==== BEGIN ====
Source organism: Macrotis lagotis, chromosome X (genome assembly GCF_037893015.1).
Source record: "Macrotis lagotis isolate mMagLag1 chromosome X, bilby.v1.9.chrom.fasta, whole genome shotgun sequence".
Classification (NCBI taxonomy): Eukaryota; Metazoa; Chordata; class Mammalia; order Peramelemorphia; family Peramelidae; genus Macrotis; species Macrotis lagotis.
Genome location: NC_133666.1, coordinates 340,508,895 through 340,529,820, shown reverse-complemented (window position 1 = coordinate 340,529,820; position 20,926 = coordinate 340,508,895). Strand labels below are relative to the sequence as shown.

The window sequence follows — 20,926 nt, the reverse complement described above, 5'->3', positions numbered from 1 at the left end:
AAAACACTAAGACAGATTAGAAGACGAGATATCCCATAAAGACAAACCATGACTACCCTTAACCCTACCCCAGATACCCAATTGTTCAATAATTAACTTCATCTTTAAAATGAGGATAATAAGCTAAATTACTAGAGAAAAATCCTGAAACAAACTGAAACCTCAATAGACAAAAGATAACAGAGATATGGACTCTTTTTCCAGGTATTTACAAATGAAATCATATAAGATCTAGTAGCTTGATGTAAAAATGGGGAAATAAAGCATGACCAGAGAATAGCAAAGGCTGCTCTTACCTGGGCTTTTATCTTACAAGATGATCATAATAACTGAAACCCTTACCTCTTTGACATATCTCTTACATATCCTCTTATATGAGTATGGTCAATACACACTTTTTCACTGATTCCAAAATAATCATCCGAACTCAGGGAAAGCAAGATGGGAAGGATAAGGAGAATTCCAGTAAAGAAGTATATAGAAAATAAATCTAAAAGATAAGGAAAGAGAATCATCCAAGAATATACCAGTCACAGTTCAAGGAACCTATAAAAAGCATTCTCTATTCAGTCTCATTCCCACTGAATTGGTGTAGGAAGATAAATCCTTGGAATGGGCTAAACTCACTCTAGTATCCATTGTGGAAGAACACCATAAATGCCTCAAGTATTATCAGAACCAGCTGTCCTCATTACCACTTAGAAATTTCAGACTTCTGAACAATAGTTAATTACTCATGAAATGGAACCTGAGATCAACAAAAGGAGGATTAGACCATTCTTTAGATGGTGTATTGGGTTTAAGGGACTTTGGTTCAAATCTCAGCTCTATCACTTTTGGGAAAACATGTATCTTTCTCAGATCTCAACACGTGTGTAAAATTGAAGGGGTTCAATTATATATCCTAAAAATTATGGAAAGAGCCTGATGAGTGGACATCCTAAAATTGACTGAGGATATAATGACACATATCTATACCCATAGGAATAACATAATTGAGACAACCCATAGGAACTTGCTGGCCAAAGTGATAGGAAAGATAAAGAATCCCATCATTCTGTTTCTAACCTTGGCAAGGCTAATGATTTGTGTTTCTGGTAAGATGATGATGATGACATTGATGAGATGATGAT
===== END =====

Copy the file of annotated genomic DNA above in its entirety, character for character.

Source organism: Macrotis lagotis, chromosome X (genome assembly GCF_037893015.1).
Source record: "Macrotis lagotis isolate mMagLag1 chromosome X, bilby.v1.9.chrom.fasta, whole genome shotgun sequence".
Classification (NCBI taxonomy): Eukaryota; Metazoa; Chordata; class Mammalia; order Peramelemorphia; family Peramelidae; genus Macrotis; species Macrotis lagotis.
Genome location: NC_133666.1, coordinates 340,508,895 through 340,529,820, shown reverse-complemented (window position 1 = coordinate 340,529,820; position 20,926 = coordinate 340,508,895). Strand labels below are relative to the sequence as shown.

The window sequence follows — 20,926 nt, the reverse complement described above, 5'->3', positions numbered from 1 at the left end:
AAAACACTAAGACAGATTAGAAGACGAGATATCCCATAAAGACAAACCATGACTACCCTTAACCCTACCCCAGATACCCAATTGTTCAATAATTAACTTCATCTTTAAAATGAGGATAATAAGCTAAATTACTAGAGAAAAATCCTGAAACAAACTGAAACCTCAATAGACAAAAGATAACAGAGATATGGACTCTTTTTCCAGGTATTTACAAATGAAATCATATAAGATCTAGTAGCTTGATGTAAAAATGGGGAAATAAAGCATGACCAGAGAATAGCAAAGGCTGCTCTTACCTGGGCTTTTATCTTACAAGATGATCATAATAACTGAAACCCTTACCTCTTTGACATATCTCTTACATATCCTCTTATATGAGTATGGTCAATACACACTTTTTCACTGATTCCAAAATAATCATCCGAACTCAGGGAAAGCAAGATGGGAAGGATAAGGAGAATTCCAGTAAAGAAGTATATAGAAAATAAATCTAAAAGATAAGGAAAGAGAATCATCCAAGAATATACCAGTCACAGTTCAAGGAACCTATAAAAAGCATTCTCTATTCAGTCTCATTCCCACTGAATTGGTGTAGGAAGATAAATCCTTGGAATGGGCTAAACTCACTCTAGTATCCATTGTGGAAGAACACCATAAATGCCTCAAGTATTATCAGAACCAGCTGTCCTCATTACCACTTAGAAATTTCAGACTTCTGAACAATAGTTAATTACTCATGAAATGGAACCTGAGATCAACAAAAGGAGGATTAGACCATTCTTTAGATGGTGTATTGGGTTTAAGGGACTTTGGTTCAAATCTCAGCTCTATCACTTTTGGGAAAACATGTATCTTTCTCAGATCTCAACACGTGTGTAAAATTGAAGGGGTTCAATTATATATCCTAAAAATTATGGAAAGAGCCTGATGAGTGGACATCCTAAAATTGACTGAGGATATAATGACACATATCTATACCCATAGGAATAACATAATTGAGACAACCCATAGGAACTTGCTGGCCAAAGTGATAGGAAAGATAAAGAATCCCATCATTCTGTTTCTAACCTTGGCAAGGCTAATGATTTGTGTTTCTGGTAAGATGATGATGATGACATTGATGAGATGATGAT